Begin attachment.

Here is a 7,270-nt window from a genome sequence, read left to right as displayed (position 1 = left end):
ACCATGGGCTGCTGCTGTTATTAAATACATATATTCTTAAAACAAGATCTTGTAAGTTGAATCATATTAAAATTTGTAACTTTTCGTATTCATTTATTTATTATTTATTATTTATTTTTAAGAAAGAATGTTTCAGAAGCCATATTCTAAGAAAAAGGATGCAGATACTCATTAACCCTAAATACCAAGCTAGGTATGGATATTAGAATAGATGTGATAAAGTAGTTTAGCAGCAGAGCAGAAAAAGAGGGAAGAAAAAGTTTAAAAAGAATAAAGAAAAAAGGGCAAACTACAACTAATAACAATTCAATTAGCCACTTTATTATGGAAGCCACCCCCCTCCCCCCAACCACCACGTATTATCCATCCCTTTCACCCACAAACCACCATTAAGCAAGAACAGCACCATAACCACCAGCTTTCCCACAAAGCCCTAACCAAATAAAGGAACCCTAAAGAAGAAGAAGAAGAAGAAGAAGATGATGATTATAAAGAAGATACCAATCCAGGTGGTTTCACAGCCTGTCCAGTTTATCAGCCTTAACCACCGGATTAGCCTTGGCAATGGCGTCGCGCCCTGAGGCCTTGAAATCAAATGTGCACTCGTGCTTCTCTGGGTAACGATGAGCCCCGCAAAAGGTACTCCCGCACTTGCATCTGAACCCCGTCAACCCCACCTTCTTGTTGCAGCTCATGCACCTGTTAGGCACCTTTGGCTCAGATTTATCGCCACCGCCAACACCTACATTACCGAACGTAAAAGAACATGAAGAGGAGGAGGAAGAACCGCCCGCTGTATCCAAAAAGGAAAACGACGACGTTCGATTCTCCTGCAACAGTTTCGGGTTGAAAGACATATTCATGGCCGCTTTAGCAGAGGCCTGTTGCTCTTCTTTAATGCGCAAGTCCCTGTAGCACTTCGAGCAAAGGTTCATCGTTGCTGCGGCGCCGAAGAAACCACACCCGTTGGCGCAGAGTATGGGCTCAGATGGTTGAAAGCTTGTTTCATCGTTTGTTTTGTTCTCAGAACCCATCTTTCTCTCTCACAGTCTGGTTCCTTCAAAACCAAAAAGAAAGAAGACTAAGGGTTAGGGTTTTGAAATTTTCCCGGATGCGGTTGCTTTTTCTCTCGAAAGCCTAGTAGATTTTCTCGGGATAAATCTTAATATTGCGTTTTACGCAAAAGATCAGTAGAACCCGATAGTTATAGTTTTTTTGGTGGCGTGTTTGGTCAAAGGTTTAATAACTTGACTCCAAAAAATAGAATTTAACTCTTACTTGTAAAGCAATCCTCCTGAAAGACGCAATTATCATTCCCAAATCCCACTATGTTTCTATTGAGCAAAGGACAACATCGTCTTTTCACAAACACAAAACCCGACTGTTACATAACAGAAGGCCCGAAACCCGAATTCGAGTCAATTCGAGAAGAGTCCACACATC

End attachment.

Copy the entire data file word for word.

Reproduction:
Here is a 7,270-nt window from a genome sequence, read left to right as displayed (position 1 = left end):
ACCATGGGCTGCTGCTGTTATTAAATACATATATTCTTAAAACAAGATCTTGTAAGTTGAATCATATTAAAATTTGTAACTTTTCGTATTCATTTATTTATTATTTATTATTTATTTTTAAGAAAGAATGTTTCAGAAGCCATATTCTAAGAAAAAGGATGCAGATACTCATTAACCCTAAATACCAAGCTAGGTATGGATATTAGAATAGATGTGATAAAGTAGTTTAGCAGCAGAGCAGAAAAAGAGGGAAGAAAAAGTTTAAAAAGAATAAAGAAAAAAGGGCAAACTACAACTAATAACAATTCAATTAGCCACTTTATTATGGAAGCCACCCCCCTCCCCCCAACCACCACGTATTATCCATCCCTTTCACCCACAAACCACCATTAAGCAAGAACAGCACCATAACCACCAGCTTTCCCACAAAGCCCTAACCAAATAAAGGAACCCTAAAGAAGAAGAAGAAGAAGAAGAAGATGATGATTATAAAGAAGATACCAATCCAGGTGGTTTCACAGCCTGTCCAGTTTATCAGCCTTAACCACCGGATTAGCCTTGGCAATGGCGTCGCGCCCTGAGGCCTTGAAATCAAATGTGCACTCGTGCTTCTCTGGGTAACGATGAGCCCCGCAAAAGGTACTCCCGCACTTGCATCTGAACCCCGTCAACCCCACCTTCTTGTTGCAGCTCATGCACCTGTTAGGCACCTTTGGCTCAGATTTATCGCCACCGCCAACACCTACATTACCGAACGTAAAAGAACATGAAGAGGAGGAGGAAGAACCGCCCGCTGTATCCAAAAAGGAAAACGACGACGTTCGATTCTCCTGCAACAGTTTCGGGTTGAAAGACATATTCATGGCCGCTTTAGCAGAGGCCTGTTGCTCTTCTTTAATGCGCAAGTCCCTGTAGCACTTCGAGCAAAGGTTCATCGTTGCTGCGGCGCCGAAGAAACCACACCCGTTGGCGCAGAGTATGGGCTCAGATGGTTGAAAGCTTGTTTCATCGTTTGTTTTGTTCTCAGAACCCATCTTTCTCTCTCACAGTCTGGTTCCTTCAAAACCAAAAAGAAAGAAGACTAAGGGTTAGGGTTTTGAAATTTTCCCGGATGCGGTTGCTTTTTCTCTCGAAAGCCTAGTAGATTTTCTCGGGATAAATCTTAATATTGCGTTTTACGCAAAAGATCAGTAGAACCCGATAGTTATAGTTTTTTTGGTGGCGTGTTTGGTCAAAGGTTTAATAACTTGACTCCAAAAAATAGAATTTAACTCTTACTTGTAAAGCAATCCTCCTGAAAGACGCAATTATCATTCCCAAATCCCACTATGTTTCTATTGAGCAAAGGACAACATCGTCTTTTCACAAACACAAAACCCGACTGTTACATAACAGAAGGCCCGAAACCCGAATTCGAGTCAATTCGAGAAGAGTCCACACATC